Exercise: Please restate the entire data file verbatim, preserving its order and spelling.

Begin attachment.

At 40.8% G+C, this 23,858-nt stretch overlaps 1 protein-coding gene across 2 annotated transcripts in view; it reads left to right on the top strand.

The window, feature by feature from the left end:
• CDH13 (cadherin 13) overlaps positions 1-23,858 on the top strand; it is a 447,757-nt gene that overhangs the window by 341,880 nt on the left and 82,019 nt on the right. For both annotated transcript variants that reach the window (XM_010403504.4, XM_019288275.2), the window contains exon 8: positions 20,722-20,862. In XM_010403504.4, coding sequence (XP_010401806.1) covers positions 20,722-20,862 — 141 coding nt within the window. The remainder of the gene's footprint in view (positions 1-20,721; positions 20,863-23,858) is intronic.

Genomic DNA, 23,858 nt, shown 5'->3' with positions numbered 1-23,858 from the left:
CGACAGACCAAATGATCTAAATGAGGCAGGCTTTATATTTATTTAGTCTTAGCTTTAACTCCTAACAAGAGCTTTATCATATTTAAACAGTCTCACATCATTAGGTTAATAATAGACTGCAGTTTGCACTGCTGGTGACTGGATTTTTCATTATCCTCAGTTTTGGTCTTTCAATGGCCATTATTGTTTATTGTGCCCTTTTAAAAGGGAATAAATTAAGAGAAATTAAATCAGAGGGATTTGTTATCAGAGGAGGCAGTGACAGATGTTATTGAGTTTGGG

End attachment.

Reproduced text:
At 40.8% G+C, this 23,858-nt stretch overlaps 1 protein-coding gene across 2 annotated transcripts in view; it reads left to right on the top strand.

The window, feature by feature from the left end:
• CDH13 (cadherin 13) overlaps positions 1-23,858 on the top strand; it is a 447,757-nt gene that overhangs the window by 341,880 nt on the left and 82,019 nt on the right. For both annotated transcript variants that reach the window (XM_010403504.4, XM_019288275.2), the window contains exon 8: positions 20,722-20,862. In XM_010403504.4, coding sequence (XP_010401806.1) covers positions 20,722-20,862 — 141 coding nt within the window. The remainder of the gene's footprint in view (positions 1-20,721; positions 20,863-23,858) is intronic.

Genomic DNA, 23,858 nt, shown 5'->3' with positions numbered 1-23,858 from the left:
CGACAGACCAAATGATCTAAATGAGGCAGGCTTTATATTTATTTAGTCTTAGCTTTAACTCCTAACAAGAGCTTTATCATATTTAAACAGTCTCACATCATTAGGTTAATAATAGACTGCAGTTTGCACTGCTGGTGACTGGATTTTTCATTATCCTCAGTTTTGGTCTTTCAATGGCCATTATTGTTTATTGTGCCCTTTTAAAAGGGAATAAATTAAGAGAAATTAAATCAGAGGGATTTGTTATCAGAGGAGGCAGTGACAGATGTTATTGAGTTTGGG